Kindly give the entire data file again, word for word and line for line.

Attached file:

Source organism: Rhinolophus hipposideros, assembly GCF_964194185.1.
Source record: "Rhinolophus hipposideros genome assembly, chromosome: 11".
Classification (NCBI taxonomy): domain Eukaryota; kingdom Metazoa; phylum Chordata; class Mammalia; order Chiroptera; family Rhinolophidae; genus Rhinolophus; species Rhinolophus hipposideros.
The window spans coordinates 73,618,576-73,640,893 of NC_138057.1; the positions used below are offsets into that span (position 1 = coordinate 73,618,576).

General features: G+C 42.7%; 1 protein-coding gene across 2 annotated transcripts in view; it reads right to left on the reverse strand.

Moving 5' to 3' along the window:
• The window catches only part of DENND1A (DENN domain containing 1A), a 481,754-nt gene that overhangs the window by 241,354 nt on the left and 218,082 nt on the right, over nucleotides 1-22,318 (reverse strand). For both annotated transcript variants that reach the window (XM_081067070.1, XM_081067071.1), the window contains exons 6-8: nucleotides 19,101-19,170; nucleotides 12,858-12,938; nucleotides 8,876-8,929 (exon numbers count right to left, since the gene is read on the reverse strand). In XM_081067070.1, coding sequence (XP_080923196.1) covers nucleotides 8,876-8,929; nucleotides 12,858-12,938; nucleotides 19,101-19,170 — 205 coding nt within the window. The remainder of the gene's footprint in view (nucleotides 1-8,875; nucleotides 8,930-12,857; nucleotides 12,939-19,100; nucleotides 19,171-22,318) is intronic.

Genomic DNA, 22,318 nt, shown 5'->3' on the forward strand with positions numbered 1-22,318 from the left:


Source organism: Rhinolophus hipposideros, assembly GCF_964194185.1.
Source record: "Rhinolophus hipposideros genome assembly, chromosome: 11".
Classification (NCBI taxonomy): domain Eukaryota; kingdom Metazoa; phylum Chordata; class Mammalia; order Chiroptera; family Rhinolophidae; genus Rhinolophus; species Rhinolophus hipposideros.
The window spans coordinates 73,618,576-73,640,893 of NC_138057.1; the positions used below are offsets into that span (position 1 = coordinate 73,618,576).

General features: G+C 42.7%; 1 protein-coding gene across 2 annotated transcripts in view; it reads right to left on the reverse strand.

Moving 5' to 3' along the window:
• The window catches only part of DENND1A (DENN domain containing 1A), a 481,754-nt gene that overhangs the window by 241,354 nt on the left and 218,082 nt on the right, over nucleotides 1-22,318 (reverse strand). For both annotated transcript variants that reach the window (XM_081067070.1, XM_081067071.1), the window contains exons 6-8: nucleotides 19,101-19,170; nucleotides 12,858-12,938; nucleotides 8,876-8,929 (exon numbers count right to left, since the gene is read on the reverse strand). In XM_081067070.1, coding sequence (XP_080923196.1) covers nucleotides 8,876-8,929; nucleotides 12,858-12,938; nucleotides 19,101-19,170 — 205 coding nt within the window. The remainder of the gene's footprint in view (nucleotides 1-8,875; nucleotides 8,930-12,857; nucleotides 12,939-19,100; nucleotides 19,171-22,318) is intronic.

Genomic DNA, 22,318 nt, shown 5'->3' on the forward strand with positions numbered 1-22,318 from the left: